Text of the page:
Jessica – Some of the places on the typical tourist track are totally not to miss, including Vinales, Trinidad and Havana (see my photo story of Havana here), each with their own unique vibe and jaw-dropping scenery. However, few people make it to the other end of the island, and I found Santiago de Cuba to be a refreshing breath of fresh air, with local blues clubs and colorful street art. My favorite place in Cuba, however, was Baracoa, a quaint little beach town just over the mountains from Santiago with a black beach in town and endless explorations in the jungle on foot!
Kate – In Havana, you must walk on the Malécon, go to the cabaret, get ice cream at Coppelia, and find a market to visit. In Viñales, take a tobacco plantation and coffee tour, and in Baracoa, learn about the cacao plantations. I’ve got a complete guide to everything that we did, which you can find here.
Eva – Very touristy, always jampacked but fun and definitely worth a visit are the bars; El Floridita (Hemingway’s hangout) and La Bdeguita Del Medio. Both are located in Old Havana.
Jessica – I loved that it was a living history and economics lesson that was changing almost before my eyes.
Kate – We went into our visit to Cuba with an attitude of “this is an adventure” so we had mentally prepared ourselves that things would not go according to plan. From flat tires and car accidents, to cancelled flights and detours through the entire country, to hospital ER visits and getting proposed to, there was so much adventure. It will be a trip that we never forget.
Eva – The 50’s vibe created by hundreds upon hundreds old American cars
Jessica – Traveling as a solo female, I got a lot of attention from Cuban men, and it would often start off as an innocent conversation and then suddenly turn into a marriage proposal with some cliche quote about YOLO or something like that. This is fine on the forefront, but many of the encounters I had like this were with tour guides or people in otherwise professional situations and their pushy behavior was relentless.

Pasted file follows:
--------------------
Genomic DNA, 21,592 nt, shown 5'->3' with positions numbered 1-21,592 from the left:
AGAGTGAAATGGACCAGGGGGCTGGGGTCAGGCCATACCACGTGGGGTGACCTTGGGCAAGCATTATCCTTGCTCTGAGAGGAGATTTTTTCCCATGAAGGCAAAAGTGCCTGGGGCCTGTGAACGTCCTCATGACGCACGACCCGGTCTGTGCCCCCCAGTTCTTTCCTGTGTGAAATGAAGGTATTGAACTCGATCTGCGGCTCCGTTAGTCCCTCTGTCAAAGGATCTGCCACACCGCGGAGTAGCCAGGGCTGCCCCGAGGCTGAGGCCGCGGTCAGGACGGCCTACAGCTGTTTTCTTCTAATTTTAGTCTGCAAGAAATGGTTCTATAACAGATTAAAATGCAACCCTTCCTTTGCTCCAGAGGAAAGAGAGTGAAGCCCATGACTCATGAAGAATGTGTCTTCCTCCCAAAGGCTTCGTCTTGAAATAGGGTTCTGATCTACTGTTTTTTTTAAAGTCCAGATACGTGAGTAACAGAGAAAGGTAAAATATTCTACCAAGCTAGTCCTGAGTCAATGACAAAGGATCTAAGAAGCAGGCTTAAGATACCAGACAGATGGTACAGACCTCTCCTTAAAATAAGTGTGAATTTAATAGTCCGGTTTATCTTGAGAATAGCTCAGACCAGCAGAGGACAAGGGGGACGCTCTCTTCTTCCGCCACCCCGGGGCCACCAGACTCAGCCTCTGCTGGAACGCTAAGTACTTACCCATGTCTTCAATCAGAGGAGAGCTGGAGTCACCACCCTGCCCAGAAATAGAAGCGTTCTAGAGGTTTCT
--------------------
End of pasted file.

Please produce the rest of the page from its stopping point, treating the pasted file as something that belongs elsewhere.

Eva – Lack of free WiFi surprised me. Didn’t know it was only two years ago that Cubans began getting connected to the Internet. Today everybody is queueing for the Internet Card in hope to get in touch with loved ones living abroad.
Jessica – The biggest shock to me as an American was how excited the Cubans were to meet me. I had expected to be hated, and actually spent the first week telling people I was from Canada (cliche, I know). Turns out, however, I’m a terrible liar and decided to just start telling the truth. To my surprise, locals were overly excited about it. I’m still not sure I understand why.
Kate – Everyone gets sick, even if you don’t drink the water. We were traveling with another set of friends and at one point in time all of us had “the sickness” for 12-24 hours. What we weren’t prepared for was my illness which was compounded by extreme dehydration (stay hydrated and pack electrolytes! Read more about what to pack here). The people of Cuba were SO nice and accommodating during my illness and eventually helped me get to an ER in order to get treated. I only wish I’d gone to the doctor or hospital sooner and had known that there are even hospitals for tourists in many cities!
Jessica – Go. Definitely, go. It’s a rich and varied land and the locals are very excited to meet and talk with you. I’m sure it’s already changed drastically in the three years since I visited (I went just before the embargo was lifted) and will continue to change fast. Go see it now!
Kate – We loved Cuba so much, but it was definitely an adventure! We would love to go back in 10-20 years to see how the country has changed.